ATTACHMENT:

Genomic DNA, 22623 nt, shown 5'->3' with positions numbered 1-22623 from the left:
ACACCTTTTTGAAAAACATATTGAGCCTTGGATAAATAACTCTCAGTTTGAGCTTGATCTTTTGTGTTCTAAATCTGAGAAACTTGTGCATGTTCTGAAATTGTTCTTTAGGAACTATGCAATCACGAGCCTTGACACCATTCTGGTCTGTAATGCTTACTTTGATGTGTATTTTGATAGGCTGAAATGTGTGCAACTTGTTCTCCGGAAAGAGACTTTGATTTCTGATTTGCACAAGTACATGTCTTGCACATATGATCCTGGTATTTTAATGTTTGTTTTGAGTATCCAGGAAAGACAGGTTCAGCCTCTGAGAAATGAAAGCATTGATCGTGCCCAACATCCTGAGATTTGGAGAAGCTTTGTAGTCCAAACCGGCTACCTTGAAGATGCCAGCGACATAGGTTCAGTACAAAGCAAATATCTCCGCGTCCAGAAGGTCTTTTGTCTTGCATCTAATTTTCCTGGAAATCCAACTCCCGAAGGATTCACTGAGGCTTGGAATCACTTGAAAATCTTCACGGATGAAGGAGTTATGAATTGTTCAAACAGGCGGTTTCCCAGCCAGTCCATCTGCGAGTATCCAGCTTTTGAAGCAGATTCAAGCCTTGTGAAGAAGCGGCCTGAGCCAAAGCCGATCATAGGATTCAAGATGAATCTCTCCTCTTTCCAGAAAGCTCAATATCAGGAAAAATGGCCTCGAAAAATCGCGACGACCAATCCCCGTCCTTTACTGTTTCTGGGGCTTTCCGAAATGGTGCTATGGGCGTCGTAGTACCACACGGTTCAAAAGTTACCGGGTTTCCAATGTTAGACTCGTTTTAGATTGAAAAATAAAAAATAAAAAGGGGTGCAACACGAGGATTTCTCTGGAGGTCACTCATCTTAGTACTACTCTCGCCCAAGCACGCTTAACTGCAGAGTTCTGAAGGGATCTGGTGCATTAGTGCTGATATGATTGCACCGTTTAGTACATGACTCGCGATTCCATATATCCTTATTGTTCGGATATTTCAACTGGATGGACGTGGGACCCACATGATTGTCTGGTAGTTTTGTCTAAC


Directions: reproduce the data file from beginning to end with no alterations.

Genomic DNA, 22623 nt, shown 5'->3' with positions numbered 1-22623 from the left:
ACACCTTTTTGAAAAACATATTGAGCCTTGGATAAATAACTCTCAGTTTGAGCTTGATCTTTTGTGTTCTAAATCTGAGAAACTTGTGCATGTTCTGAAATTGTTCTTTAGGAACTATGCAATCACGAGCCTTGACACCATTCTGGTCTGTAATGCTTACTTTGATGTGTATTTTGATAGGCTGAAATGTGTGCAACTTGTTCTCCGGAAAGAGACTTTGATTTCTGATTTGCACAAGTACATGTCTTGCACATATGATCCTGGTATTTTAATGTTTGTTTTGAGTATCCAGGAAAGACAGGTTCAGCCTCTGAGAAATGAAAGCATTGATCGTGCCCAACATCCTGAGATTTGGAGAAGCTTTGTAGTCCAAACCGGCTACCTTGAAGATGCCAGCGACATAGGTTCAGTACAAAGCAAATATCTCCGCGTCCAGAAGGTCTTTTGTCTTGCATCTAATTTTCCTGGAAATCCAACTCCCGAAGGATTCACTGAGGCTTGGAATCACTTGAAAATCTTCACGGATGAAGGAGTTATGAATTGTTCAAACAGGCGGTTTCCCAGCCAGTCCATCTGCGAGTATCCAGCTTTTGAAGCAGATTCAAGCCTTGTGAAGAAGCGGCCTGAGCCAAAGCCGATCATAGGATTCAAGATGAATCTCTCCTCTTTCCAGAAAGCTCAATATCAGGAAAAATGGCCTCGAAAAATCGCGACGACCAATCCCCGTCCTTTACTGTTTCTGGGGCTTTCCGAAATGGTGCTATGGGCGTCGTAGTACCACACGGTTCAAAAGTTACCGGGTTTCCAATGTTAGACTCGTTTTAGATTGAAAAATAAAAAATAAAAAGGGGTGCAACACGAGGATTTCTCTGGAGGTCACTCATCTTAGTACTACTCTCGCCCAAGCACGCTTAACTGCAGAGTTCTGAAGGGATCTGGTGCATTAGTGCTGATATGATTGCACCGTTTAGTACATGACTCGCGATTCCATATATCCTTATTGTTCGGATATTTCAACTGGATGGACGTGGGACCCACATGATTGTCTGGTAGTTTTGTCTAAC